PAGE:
Will: “Not really to be honest. I used to DJ in Liverpool when I was a bit more involved in the scene but it feels a bit weird getting into new bands now because I’m getting on a bit. I feel like new bands might be like ‘clear off Grandad, what are you liking us for?’ And also everything you hear, you’ve heard something better in the 60’s and 70’s!”

Credit: Alex Hurst

NC: How did you find the lockdown, did you try your hand at any virtual music or keep yourself to yourself?

Will: “I don’t live in Liverpool anymore, I live about 20 miles up the coast. I don’t see many people anyway so in that sense nothing much changed. But I had my book to focus on, the lockdown actually helped because I could focus on it without too many distractions.”

NC: And how did it feel to finally get the book out there, the reception must have been nice?

Will: “Everyone was really chuffed, the publicist was so pleased. Everything seemed to be about getting in the Sunday Times Bestsellers list, this was apparently the thing I had to do. But I’ve really enjoyed the process and it’s coming out in America soon so there’ll be more promotional work to come.”

NC: What can people expect from the book?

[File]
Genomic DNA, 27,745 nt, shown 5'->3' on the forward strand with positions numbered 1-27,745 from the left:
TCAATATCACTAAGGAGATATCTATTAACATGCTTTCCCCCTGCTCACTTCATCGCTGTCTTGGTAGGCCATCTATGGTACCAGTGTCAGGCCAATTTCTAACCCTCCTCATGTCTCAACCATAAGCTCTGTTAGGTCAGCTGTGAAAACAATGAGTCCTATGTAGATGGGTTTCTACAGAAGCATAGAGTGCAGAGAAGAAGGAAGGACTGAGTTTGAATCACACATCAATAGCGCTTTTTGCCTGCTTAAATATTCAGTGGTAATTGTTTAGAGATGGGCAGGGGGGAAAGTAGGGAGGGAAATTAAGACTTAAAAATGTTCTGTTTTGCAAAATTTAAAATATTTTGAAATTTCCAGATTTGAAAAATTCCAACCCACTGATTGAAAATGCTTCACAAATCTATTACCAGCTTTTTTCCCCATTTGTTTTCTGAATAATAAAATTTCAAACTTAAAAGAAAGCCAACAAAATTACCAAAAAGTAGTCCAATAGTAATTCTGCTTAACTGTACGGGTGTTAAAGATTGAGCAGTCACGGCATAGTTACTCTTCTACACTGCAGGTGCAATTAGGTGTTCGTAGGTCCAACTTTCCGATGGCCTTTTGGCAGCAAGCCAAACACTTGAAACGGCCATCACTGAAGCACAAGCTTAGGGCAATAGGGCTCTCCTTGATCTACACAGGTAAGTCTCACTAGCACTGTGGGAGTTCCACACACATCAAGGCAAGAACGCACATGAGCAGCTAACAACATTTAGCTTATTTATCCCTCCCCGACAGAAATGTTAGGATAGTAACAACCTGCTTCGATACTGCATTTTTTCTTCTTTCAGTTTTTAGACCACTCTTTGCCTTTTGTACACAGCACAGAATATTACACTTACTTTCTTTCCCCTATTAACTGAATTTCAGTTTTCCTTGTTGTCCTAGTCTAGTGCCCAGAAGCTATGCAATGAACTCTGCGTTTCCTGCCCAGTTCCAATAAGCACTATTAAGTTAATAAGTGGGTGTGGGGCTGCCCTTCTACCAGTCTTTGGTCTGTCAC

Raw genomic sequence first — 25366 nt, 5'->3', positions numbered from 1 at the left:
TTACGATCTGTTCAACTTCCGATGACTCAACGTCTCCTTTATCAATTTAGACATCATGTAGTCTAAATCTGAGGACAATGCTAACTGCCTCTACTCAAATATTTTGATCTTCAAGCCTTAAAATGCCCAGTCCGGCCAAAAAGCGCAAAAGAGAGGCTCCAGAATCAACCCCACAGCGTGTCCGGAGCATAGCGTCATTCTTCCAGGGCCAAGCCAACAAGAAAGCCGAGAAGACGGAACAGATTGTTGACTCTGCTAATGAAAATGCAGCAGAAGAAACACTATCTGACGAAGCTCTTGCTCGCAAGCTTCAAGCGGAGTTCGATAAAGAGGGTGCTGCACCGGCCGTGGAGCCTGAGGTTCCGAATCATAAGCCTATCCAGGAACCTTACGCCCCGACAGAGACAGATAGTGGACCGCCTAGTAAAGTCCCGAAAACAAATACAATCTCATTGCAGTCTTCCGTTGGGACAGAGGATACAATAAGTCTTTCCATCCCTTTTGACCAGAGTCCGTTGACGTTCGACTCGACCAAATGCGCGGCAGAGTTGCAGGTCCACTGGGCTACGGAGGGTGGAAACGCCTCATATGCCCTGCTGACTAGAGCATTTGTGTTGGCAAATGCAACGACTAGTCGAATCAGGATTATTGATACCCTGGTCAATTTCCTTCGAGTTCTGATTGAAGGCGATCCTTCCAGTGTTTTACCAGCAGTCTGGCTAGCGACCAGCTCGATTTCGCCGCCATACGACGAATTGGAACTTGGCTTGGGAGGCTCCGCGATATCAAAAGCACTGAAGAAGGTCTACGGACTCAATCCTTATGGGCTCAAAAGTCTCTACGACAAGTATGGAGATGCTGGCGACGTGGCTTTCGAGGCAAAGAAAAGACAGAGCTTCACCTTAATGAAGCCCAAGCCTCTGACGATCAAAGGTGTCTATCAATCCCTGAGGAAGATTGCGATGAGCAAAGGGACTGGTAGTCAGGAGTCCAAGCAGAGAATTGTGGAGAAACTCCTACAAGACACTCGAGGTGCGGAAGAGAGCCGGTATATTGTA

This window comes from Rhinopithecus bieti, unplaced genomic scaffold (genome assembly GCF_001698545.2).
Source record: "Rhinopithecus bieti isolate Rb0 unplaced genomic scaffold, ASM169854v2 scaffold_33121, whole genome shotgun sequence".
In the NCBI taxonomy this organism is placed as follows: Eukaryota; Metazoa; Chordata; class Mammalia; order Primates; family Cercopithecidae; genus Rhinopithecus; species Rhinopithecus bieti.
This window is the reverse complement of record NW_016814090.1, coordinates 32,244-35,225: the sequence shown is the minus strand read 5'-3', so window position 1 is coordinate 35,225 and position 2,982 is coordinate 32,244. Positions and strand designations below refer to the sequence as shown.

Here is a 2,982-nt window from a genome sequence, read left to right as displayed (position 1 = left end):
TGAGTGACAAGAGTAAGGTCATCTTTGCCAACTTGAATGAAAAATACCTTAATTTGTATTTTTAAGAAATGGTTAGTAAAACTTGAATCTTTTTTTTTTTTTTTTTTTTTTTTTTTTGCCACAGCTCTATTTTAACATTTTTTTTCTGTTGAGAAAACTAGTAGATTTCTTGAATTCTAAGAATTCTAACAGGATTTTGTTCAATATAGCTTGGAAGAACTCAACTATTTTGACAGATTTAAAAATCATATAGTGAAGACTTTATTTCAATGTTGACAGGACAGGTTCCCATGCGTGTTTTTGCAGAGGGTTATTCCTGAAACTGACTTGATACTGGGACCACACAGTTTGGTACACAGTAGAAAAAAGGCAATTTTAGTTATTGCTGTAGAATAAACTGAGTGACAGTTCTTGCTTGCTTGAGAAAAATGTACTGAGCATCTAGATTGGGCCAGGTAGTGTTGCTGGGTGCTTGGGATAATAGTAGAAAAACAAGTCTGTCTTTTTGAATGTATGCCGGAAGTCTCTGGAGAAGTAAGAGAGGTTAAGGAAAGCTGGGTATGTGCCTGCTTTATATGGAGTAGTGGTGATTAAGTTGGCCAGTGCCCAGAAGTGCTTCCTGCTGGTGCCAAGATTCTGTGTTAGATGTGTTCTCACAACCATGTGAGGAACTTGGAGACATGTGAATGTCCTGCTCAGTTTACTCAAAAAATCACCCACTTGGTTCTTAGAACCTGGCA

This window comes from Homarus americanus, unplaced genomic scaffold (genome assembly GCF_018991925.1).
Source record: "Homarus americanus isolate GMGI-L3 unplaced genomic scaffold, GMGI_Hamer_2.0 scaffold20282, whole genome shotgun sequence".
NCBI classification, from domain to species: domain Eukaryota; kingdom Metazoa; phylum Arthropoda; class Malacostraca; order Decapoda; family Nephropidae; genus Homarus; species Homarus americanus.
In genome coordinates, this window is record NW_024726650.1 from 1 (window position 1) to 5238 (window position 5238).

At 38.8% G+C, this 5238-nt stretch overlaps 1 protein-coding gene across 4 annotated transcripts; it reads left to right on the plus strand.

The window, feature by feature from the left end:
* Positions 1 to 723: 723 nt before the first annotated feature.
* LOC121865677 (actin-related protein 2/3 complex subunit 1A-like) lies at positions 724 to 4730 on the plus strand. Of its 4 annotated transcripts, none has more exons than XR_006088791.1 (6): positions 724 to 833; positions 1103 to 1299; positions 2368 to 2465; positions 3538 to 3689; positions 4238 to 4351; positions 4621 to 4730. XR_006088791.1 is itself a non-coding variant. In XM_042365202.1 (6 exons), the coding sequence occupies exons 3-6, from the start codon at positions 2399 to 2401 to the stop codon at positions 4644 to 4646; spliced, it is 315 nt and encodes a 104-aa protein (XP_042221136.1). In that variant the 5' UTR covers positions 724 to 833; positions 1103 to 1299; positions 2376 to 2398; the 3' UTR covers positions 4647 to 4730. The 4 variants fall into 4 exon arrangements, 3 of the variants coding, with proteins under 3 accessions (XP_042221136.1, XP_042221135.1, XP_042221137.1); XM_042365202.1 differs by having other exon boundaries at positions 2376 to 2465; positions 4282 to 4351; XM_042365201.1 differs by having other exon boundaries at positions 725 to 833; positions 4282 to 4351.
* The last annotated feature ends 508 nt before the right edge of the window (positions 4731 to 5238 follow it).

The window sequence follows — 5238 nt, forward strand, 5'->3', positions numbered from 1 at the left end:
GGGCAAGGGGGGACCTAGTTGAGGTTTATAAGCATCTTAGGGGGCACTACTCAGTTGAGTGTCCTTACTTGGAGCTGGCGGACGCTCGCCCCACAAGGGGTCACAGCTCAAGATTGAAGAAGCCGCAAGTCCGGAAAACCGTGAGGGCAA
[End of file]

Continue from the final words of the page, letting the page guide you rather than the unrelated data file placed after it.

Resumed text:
Will: “It’s basically my life from three years old, my adventures in school. It’s very nostalgic, coming from a time when kids were allowed to play out all hours doing anything to entertain ourselves. I talk about the point I started noticing music and seeing bands, then I was buying records and working a job for five years before things really kicked off. It goes up to the first period of the Bunnymen that’s never talked about, the first 10 gigs and the spark that ignited it all. The book ends in 1979 on the eve of Pete de Freitas joining when things started to change. So the next book will pick up from there and the adventures we had after that.”

NC: Is there any new music on the horizon for Echo & The Bunnymen?

Will: “Yeah we’re doing a new record. The pandemic put it on hold for a while but we’re still planning on finishing it off, we’re just waiting on getting it together.”

NC: What do you believe is the secret to longevity and still having the passion to create new music 40 years on?

Will: “A lot of that drive comes from Mac (Ian McCulloch). He’s always writing and coming up with new stuff. And to be honest, I’ve never had a problem being creative. I’ll flip from one thing to another, whether it’s art, music, books or cooking. I don’t know what it is it’s just always been within me, so there’s never been an issue with anything drying up.”

NC: Your tour kicks off next year, does this feel like a long time coming?

Will: “Yes it’s been postponed a number of times. It’s a bit daunting, to tell you the truth. We haven’t played live since 2019!”

NC: Is there anywhere in particular you’re looking forward to playing next year?

Will: “That’s easy – Barrowlands! There’s nothing better than that crowd, it’s the best we’ve ever played to and we’ve not done it in a while. Scotland in general is always really good, people just tend to let themselves go a bit more rather than just standing there being judgemental.”

You can pre-order the reissued albums here:

The Bunnymen will set off on a UK & Ireland tour next year to celebrate 40 years of music. Tickets are available here:

Photo Credit: Alex Hurst